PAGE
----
The FIRST Autodesk Oregon Regional happens next Thursday through Saturday. A few of our OSU Robotics Club members, including myself, will be going up Friday morning to show off our various subteams. Mars Rover will be there as usual, but I wonder if our Aerial team can get something flying by then? Earlier tonight, the […]
My old implementation of the tricopter’s tail rotor yaw mechanism was a hack job. The yaw mechanism is arguably one of the tricopter’s biggest weaknesses with regards to ease of control. Most implementations that can be found online involve some combination of a servo and one or two ball joint linkages. I had used a […]
Two years ago, I started building a three-wheeled, omnidirectional, “kiwi drive” robot as a school project. For various reasons, I put the project on hold, while things like chemistry and flying machines distracted me. The parts sat in a drawer, unforgotten but largely ignored. ..Until last Monday.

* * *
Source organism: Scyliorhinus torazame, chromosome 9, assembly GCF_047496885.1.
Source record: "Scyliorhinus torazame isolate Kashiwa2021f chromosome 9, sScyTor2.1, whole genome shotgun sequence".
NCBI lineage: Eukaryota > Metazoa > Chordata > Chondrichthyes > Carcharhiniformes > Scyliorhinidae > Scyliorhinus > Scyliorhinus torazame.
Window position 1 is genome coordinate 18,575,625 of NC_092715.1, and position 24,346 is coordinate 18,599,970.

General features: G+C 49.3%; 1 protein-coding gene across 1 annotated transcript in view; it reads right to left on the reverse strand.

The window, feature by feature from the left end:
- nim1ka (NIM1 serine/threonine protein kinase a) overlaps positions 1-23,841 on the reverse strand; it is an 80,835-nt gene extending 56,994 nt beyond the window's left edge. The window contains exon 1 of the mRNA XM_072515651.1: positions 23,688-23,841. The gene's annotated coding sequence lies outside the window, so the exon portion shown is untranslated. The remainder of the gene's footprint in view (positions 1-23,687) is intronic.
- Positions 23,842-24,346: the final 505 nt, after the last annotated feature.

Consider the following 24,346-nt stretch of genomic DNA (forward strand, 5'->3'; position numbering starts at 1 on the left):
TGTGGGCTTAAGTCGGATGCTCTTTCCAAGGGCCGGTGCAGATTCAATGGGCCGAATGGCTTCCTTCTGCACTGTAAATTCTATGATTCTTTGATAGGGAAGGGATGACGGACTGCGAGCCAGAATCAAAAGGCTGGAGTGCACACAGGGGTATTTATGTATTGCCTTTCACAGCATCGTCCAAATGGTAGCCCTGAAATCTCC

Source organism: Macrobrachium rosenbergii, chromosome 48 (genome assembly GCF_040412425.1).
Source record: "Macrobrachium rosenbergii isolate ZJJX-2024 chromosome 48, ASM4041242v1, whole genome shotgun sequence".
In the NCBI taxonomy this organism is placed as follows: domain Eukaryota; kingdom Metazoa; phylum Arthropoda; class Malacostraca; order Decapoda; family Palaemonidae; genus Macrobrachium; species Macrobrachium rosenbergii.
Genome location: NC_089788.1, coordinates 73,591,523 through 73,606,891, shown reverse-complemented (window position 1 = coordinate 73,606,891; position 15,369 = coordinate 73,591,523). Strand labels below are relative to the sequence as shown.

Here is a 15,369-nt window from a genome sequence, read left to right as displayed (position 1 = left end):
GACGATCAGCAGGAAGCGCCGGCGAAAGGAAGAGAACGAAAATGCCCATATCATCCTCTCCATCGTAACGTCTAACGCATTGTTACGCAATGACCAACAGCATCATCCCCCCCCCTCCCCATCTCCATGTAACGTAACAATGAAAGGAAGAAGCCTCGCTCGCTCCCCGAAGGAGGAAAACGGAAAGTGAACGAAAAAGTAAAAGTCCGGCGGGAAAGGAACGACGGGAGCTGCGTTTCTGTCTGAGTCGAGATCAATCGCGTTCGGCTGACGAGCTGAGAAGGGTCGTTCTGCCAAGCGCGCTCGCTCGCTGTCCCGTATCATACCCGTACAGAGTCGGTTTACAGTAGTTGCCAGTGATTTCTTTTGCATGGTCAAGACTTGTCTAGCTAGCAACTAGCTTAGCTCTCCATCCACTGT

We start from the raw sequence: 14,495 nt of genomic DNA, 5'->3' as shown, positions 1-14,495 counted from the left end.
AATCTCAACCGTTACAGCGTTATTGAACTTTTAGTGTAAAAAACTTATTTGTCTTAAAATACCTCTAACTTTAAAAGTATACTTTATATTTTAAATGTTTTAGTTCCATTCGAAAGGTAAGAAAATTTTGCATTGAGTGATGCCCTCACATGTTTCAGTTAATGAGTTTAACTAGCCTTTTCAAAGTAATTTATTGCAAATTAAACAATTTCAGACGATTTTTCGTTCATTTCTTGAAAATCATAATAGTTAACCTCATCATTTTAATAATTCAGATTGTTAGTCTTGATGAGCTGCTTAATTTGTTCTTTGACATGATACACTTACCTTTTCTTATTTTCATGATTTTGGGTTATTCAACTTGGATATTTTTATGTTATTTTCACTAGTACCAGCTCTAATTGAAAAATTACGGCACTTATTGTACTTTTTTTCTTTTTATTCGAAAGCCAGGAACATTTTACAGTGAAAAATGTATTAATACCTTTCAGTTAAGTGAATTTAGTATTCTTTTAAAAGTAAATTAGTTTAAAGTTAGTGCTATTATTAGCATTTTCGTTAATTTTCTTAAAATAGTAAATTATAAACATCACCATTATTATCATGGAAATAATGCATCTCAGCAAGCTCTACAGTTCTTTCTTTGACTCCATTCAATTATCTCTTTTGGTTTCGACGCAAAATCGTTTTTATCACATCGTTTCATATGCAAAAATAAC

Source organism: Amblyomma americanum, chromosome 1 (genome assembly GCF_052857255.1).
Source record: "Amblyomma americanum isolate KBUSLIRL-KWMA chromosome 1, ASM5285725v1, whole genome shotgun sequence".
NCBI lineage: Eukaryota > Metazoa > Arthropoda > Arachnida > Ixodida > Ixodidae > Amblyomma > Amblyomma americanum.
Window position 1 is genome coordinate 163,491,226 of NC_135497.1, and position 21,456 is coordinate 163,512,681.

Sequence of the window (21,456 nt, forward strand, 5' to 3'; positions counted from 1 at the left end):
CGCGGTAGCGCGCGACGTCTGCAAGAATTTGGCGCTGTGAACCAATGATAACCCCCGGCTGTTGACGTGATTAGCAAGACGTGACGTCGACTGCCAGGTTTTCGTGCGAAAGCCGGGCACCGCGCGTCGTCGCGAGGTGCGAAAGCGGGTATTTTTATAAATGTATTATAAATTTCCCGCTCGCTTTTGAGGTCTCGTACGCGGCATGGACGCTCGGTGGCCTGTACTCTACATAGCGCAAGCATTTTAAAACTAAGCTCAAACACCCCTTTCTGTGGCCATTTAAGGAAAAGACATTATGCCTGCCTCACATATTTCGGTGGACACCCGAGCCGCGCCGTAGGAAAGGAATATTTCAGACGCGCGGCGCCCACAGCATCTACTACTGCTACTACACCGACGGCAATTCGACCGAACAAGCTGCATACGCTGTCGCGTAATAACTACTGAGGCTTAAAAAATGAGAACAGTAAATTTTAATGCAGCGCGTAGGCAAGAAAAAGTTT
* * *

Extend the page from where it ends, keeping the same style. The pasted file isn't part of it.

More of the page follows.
My tricopter flies! Of course, I mean that very loosely, that it was airborne. Tuning the controller so the craft is actually controllable, however, is a task yet unfinished. In hindsight, my gains were much too low for free flight. Ground effect was therefore much more pronounced, and it took me a few tries before […]
In a previous post, I explained how to correct for gyro drift by using the accelerometer’s reading of the gravitational acceleration vector. But how do we know the measured gravitational vector is accurate? Unless I build my tricopter with utmost precision and proper materials (i.e., not scrap wood cut with a handsaw), it’s impossible to […]
The factory defaults for the Mystery 40A ESCs I use on my tricopter are fine for RC planes but are not so good for multirotors because of their “soft acceleration,” which means the ESCs deliberately spin up the motors over the course of a half second or two. This is so that if I am […]